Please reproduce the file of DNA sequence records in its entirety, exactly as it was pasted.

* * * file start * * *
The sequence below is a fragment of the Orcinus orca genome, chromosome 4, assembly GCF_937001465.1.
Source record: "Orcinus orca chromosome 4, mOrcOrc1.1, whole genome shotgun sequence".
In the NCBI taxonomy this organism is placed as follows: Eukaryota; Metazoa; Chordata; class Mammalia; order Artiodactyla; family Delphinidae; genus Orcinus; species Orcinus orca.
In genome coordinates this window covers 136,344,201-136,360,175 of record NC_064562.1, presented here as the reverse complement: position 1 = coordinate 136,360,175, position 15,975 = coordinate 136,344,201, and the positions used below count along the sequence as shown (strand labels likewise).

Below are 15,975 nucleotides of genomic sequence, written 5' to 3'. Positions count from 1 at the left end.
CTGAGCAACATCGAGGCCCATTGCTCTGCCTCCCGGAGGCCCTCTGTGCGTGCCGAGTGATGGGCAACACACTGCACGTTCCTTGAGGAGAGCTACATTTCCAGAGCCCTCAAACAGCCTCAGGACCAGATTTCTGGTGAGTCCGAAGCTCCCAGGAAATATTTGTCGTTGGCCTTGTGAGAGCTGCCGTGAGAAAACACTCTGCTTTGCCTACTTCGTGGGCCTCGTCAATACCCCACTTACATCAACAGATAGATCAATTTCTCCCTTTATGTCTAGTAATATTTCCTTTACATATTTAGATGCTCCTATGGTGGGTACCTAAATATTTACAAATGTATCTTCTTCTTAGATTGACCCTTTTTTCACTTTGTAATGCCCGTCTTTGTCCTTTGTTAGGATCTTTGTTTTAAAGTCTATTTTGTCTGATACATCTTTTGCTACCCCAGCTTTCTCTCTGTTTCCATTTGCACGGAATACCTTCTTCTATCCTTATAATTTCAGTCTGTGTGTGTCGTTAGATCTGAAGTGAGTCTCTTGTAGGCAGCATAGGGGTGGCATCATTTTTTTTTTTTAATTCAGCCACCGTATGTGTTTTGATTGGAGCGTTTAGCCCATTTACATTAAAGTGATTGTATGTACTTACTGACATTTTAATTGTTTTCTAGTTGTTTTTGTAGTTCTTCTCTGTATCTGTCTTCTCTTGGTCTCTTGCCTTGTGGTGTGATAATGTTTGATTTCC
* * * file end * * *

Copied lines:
The sequence below is a fragment of the Orcinus orca genome, chromosome 4, assembly GCF_937001465.1.
Source record: "Orcinus orca chromosome 4, mOrcOrc1.1, whole genome shotgun sequence".
In the NCBI taxonomy this organism is placed as follows: Eukaryota; Metazoa; Chordata; class Mammalia; order Artiodactyla; family Delphinidae; genus Orcinus; species Orcinus orca.
In genome coordinates this window covers 136,344,201-136,360,175 of record NC_064562.1, presented here as the reverse complement: position 1 = coordinate 136,360,175, position 15,975 = coordinate 136,344,201, and the positions used below count along the sequence as shown (strand labels likewise).

Below are 15,975 nucleotides of genomic sequence, written 5' to 3'. Positions count from 1 at the left end.
CTGAGCAACATCGAGGCCCATTGCTCTGCCTCCCGGAGGCCCTCTGTGCGTGCCGAGTGATGGGCAACACACTGCACGTTCCTTGAGGAGAGCTACATTTCCAGAGCCCTCAAACAGCCTCAGGACCAGATTTCTGGTGAGTCCGAAGCTCCCAGGAAATATTTGTCGTTGGCCTTGTGAGAGCTGCCGTGAGAAAACACTCTGCTTTGCCTACTTCGTGGGCCTCGTCAATACCCCACTTACATCAACAGATAGATCAATTTCTCCCTTTATGTCTAGTAATATTTCCTTTACATATTTAGATGCTCCTATGGTGGGTACCTAAATATTTACAAATGTATCTTCTTCTTAGATTGACCCTTTTTTCACTTTGTAATGCCCGTCTTTGTCCTTTGTTAGGATCTTTGTTTTAAAGTCTATTTTGTCTGATACATCTTTTGCTACCCCAGCTTTCTCTCTGTTTCCATTTGCACGGAATACCTTCTTCTATCCTTATAATTTCAGTCTGTGTGTGTCGTTAGATCTGAAGTGAGTCTCTTGTAGGCAGCATAGGGGTGGCATCATTTTTTTTTTTTAATTCAGCCACCGTATGTGTTTTGATTGGAGCGTTTAGCCCATTTACATTAAAGTGATTGTATGTACTTACTGACATTTTAATTGTTTTCTAGTTGTTTTTGTAGTTCTTCTCTGTATCTGTCTTCTCTTGGTCTCTTGCCTTGTGGTGTGATAATGTTTGATTTCC